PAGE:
The Power of Apology
AbstractAfter an unsatisfactory purchase, many firms are quick to apologize to customers. It is, however, not clear why they should do that. As the apology is costless, it should be regarded as cheap talk and thus ignored by the customer. In this paper, we test in a controlled field experiment whether apologizing inuences customers' subsequent behavior. We find that apologizing yields much better outcomes for the firm than offering a monetary compensation.
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Bibliographic InfoPaper provided by The Centre for Decision Research and Experimental Economics, School of Economics, University of Nottingham in its series Discussion Papers with number 2009-12.
Date of creation: Jun 2009
Date of revision:
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More information through EDIRC
Apology; Credulity; Natural Field Experiment;
Other versions of this item:
- C93 - Mathematical and Quantitative Methods - - Design of Experiments - - - Field Experiments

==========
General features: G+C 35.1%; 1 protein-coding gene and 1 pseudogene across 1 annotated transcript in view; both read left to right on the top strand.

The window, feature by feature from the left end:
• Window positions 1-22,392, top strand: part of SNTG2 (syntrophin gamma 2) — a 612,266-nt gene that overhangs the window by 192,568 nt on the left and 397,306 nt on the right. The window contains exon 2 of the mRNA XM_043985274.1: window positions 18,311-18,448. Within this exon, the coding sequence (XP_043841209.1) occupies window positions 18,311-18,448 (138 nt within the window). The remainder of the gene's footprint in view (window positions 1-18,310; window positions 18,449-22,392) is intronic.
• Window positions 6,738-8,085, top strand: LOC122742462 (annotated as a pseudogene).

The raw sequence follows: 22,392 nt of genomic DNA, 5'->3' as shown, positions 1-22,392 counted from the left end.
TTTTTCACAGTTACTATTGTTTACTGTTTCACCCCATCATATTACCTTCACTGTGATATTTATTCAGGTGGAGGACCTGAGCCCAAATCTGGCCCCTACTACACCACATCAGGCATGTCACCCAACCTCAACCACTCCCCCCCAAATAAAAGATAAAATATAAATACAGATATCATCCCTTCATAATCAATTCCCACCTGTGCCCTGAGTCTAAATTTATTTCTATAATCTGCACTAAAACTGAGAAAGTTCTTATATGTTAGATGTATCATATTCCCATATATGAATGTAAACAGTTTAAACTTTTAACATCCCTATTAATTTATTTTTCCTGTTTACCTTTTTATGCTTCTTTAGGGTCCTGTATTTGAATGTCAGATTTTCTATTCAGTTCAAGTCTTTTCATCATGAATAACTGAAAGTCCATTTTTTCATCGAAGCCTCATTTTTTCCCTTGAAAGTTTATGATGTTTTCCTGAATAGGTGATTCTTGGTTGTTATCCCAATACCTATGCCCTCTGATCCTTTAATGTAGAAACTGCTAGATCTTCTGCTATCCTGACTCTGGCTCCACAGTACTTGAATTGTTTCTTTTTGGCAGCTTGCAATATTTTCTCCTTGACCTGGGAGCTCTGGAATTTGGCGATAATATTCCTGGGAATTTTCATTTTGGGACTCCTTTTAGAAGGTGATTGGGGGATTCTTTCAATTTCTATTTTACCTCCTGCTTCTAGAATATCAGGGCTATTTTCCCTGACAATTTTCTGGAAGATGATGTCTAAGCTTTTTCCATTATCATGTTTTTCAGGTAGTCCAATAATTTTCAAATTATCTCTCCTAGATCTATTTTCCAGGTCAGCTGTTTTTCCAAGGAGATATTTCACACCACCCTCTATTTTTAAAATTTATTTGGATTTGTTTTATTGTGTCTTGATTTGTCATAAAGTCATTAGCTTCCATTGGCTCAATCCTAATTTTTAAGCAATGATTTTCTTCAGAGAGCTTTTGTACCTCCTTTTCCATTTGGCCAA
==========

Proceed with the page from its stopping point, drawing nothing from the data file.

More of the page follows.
- D82 - Microeconomics - - Information, Knowledge, and Uncertainty - - - Asymmetric and Private Information; Mechanism Design
- L81 - Industrial Organization - - Industry Studies: Services - - - Retail and Wholesale Trade; e-Commerce
This paper has been announced in the following NEP Reports:
- NEP-ALL-2009-07-28 (All new papers)
- NEP-CBE-2009-07-28 (Cognitive & Behavioural Economics)
- NEP-EXP-2009-07-28 (Experimental Economics)
- NEP-MIC-2009-07-28 (Microeconomics)
Please report citation or reference errors to , or , if you are the registered author of the cited work, log in to your RePEc Author Service profile, click on "citations" and make appropriate adjustments.:
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TWI Research Paper Series
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- Luis Cabral & Lingfang (Ivy) Li, 2012. "A Dollar for Your Thoughts: Feedback-Conditional Rebates on eBay," Working Papers 12-13, New York University, Leonard N. Stern School of Business, Department of Economics.
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